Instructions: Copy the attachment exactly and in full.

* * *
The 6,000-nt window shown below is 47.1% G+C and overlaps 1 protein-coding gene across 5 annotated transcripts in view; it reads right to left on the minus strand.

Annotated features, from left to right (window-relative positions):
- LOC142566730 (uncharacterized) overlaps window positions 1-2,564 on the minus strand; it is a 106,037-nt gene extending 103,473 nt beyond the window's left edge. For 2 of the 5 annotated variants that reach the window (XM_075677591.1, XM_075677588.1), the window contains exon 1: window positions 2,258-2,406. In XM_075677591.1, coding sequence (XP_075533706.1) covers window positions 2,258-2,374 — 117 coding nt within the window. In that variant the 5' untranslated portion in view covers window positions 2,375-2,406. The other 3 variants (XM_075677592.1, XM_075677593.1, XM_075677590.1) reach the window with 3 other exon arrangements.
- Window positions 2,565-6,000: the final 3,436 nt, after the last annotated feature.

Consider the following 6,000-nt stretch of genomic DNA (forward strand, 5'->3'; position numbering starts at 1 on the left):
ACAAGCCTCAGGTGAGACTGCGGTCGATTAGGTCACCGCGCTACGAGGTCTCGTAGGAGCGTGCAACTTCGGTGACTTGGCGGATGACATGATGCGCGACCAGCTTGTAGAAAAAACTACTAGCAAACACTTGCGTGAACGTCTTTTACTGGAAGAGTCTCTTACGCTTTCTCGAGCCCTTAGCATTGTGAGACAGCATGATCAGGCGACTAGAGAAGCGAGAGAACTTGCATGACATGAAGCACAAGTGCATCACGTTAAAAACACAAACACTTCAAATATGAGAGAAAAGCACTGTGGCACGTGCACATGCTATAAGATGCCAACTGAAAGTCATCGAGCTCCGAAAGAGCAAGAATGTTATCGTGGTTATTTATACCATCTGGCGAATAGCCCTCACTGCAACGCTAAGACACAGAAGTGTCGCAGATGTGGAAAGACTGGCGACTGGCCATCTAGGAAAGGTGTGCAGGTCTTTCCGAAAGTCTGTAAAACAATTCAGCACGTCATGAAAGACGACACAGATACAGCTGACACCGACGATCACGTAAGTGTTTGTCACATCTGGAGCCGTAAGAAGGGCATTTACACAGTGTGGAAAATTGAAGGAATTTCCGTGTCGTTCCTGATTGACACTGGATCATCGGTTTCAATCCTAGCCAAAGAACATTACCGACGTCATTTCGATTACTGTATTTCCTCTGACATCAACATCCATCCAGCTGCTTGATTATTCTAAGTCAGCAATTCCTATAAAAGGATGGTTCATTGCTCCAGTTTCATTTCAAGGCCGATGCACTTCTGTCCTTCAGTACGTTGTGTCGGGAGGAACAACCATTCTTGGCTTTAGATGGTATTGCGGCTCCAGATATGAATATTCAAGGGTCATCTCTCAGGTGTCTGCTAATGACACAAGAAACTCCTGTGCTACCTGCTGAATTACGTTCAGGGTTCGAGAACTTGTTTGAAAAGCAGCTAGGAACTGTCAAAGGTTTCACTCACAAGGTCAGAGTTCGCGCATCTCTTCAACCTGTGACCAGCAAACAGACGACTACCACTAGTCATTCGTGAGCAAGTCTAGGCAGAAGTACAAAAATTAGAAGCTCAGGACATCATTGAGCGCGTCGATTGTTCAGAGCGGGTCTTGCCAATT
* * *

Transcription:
The 6,000-nt window shown below is 47.1% G+C and overlaps 1 protein-coding gene across 5 annotated transcripts in view; it reads right to left on the minus strand.

Annotated features, from left to right (window-relative positions):
- LOC142566730 (uncharacterized) overlaps window positions 1-2,564 on the minus strand; it is a 106,037-nt gene extending 103,473 nt beyond the window's left edge. For 2 of the 5 annotated variants that reach the window (XM_075677591.1, XM_075677588.1), the window contains exon 1: window positions 2,258-2,406. In XM_075677591.1, coding sequence (XP_075533706.1) covers window positions 2,258-2,374 — 117 coding nt within the window. In that variant the 5' untranslated portion in view covers window positions 2,375-2,406. The other 3 variants (XM_075677592.1, XM_075677593.1, XM_075677590.1) reach the window with 3 other exon arrangements.
- Window positions 2,565-6,000: the final 3,436 nt, after the last annotated feature.

Consider the following 6,000-nt stretch of genomic DNA (forward strand, 5'->3'; position numbering starts at 1 on the left):
ACAAGCCTCAGGTGAGACTGCGGTCGATTAGGTCACCGCGCTACGAGGTCTCGTAGGAGCGTGCAACTTCGGTGACTTGGCGGATGACATGATGCGCGACCAGCTTGTAGAAAAAACTACTAGCAAACACTTGCGTGAACGTCTTTTACTGGAAGAGTCTCTTACGCTTTCTCGAGCCCTTAGCATTGTGAGACAGCATGATCAGGCGACTAGAGAAGCGAGAGAACTTGCATGACATGAAGCACAAGTGCATCACGTTAAAAACACAAACACTTCAAATATGAGAGAAAAGCACTGTGGCACGTGCACATGCTATAAGATGCCAACTGAAAGTCATCGAGCTCCGAAAGAGCAAGAATGTTATCGTGGTTATTTATACCATCTGGCGAATAGCCCTCACTGCAACGCTAAGACACAGAAGTGTCGCAGATGTGGAAAGACTGGCGACTGGCCATCTAGGAAAGGTGTGCAGGTCTTTCCGAAAGTCTGTAAAACAATTCAGCACGTCATGAAAGACGACACAGATACAGCTGACACCGACGATCACGTAAGTGTTTGTCACATCTGGAGCCGTAAGAAGGGCATTTACACAGTGTGGAAAATTGAAGGAATTTCCGTGTCGTTCCTGATTGACACTGGATCATCGGTTTCAATCCTAGCCAAAGAACATTACCGACGTCATTTCGATTACTGTATTTCCTCTGACATCAACATCCATCCAGCTGCTTGATTATTCTAAGTCAGCAATTCCTATAAAAGGATGGTTCATTGCTCCAGTTTCATTTCAAGGCCGATGCACTTCTGTCCTTCAGTACGTTGTGTCGGGAGGAACAACCATTCTTGGCTTTAGATGGTATTGCGGCTCCAGATATGAATATTCAAGGGTCATCTCTCAGGTGTCTGCTAATGACACAAGAAACTCCTGTGCTACCTGCTGAATTACGTTCAGGGTTCGAGAACTTGTTTGAAAAGCAGCTAGGAACTGTCAAAGGTTTCACTCACAAGGTCAGAGTTCGCGCATCTCTTCAACCTGTGACCAGCAAACAGACGACTACCACTAGTCATTCGTGAGCAAGTCTAGGCAGAAGTACAAAAATTAGAAGCTCAGGACATCATTGAGCGCGTCGATTGTTCAGAGCGGGTCTTGCCAATT